Unbroken: A World War II Story of Survival, Resilience and Redemption– By Laura Hillenbrand

Posted May 10th, 2013 by in *Review / 4 comments

unbrokenTitle: Unbroken
Author: Laura Hillenbrand
Publisher: Random House
Publication Date: Nov 2010
Classification: Adult Non-Fiction Novel

Summary from Goodreads:

On a May afternoon in 1943, an Army Air Forces bomber crashed into the Pacific Ocean and disappeared, leaving only a spray of debris and a slick of oil, gasoline, and blood.  Then, on the ocean surface, a face appeared.  It was that of a young lieutenant, the plane’s bombardier, who was struggling to a life raft and pulling himself aboard.  So began one of the most extraordinary odysseys of the Second World War.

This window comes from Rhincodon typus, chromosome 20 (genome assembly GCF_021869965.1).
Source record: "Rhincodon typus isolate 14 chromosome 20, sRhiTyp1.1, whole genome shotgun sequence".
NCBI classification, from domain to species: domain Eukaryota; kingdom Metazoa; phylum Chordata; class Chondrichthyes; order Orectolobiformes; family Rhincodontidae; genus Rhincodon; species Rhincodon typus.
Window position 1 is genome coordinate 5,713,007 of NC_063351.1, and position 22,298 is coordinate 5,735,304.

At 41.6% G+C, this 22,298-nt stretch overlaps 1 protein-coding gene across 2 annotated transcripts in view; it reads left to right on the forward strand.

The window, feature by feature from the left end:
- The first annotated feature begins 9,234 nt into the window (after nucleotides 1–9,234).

The lieutenant’s name was Louis Zamperini.  In boyhood, he’d been a cunning and incorrigible delinquent, breaking into houses, brawling, and fleeing his home to ride the rails.  As a teenager, he had channeled his defiance into running, discovering a prodigious talent that had carried him to the Berlin Olympics and within sight of the four-minute mile.  But when war had come, the athlete had become an airman, embarking on a journey that led to his doomed flight, a tiny raft, and a drift into the unknown.

Ahead of Zamperini lay thousands of miles of open ocean, leaping sharks, a foundering raft, thirst and starvation, enemy aircraft, and, beyond, a trial even greater.  Driven to the limits of endurance, Zamperini would answer desperation with ingenuity; suffering with hope, resolve, and humor; brutality with rebellion.  His fate, whether triumph or tragedy, would be suspended on the fraying wire of his will.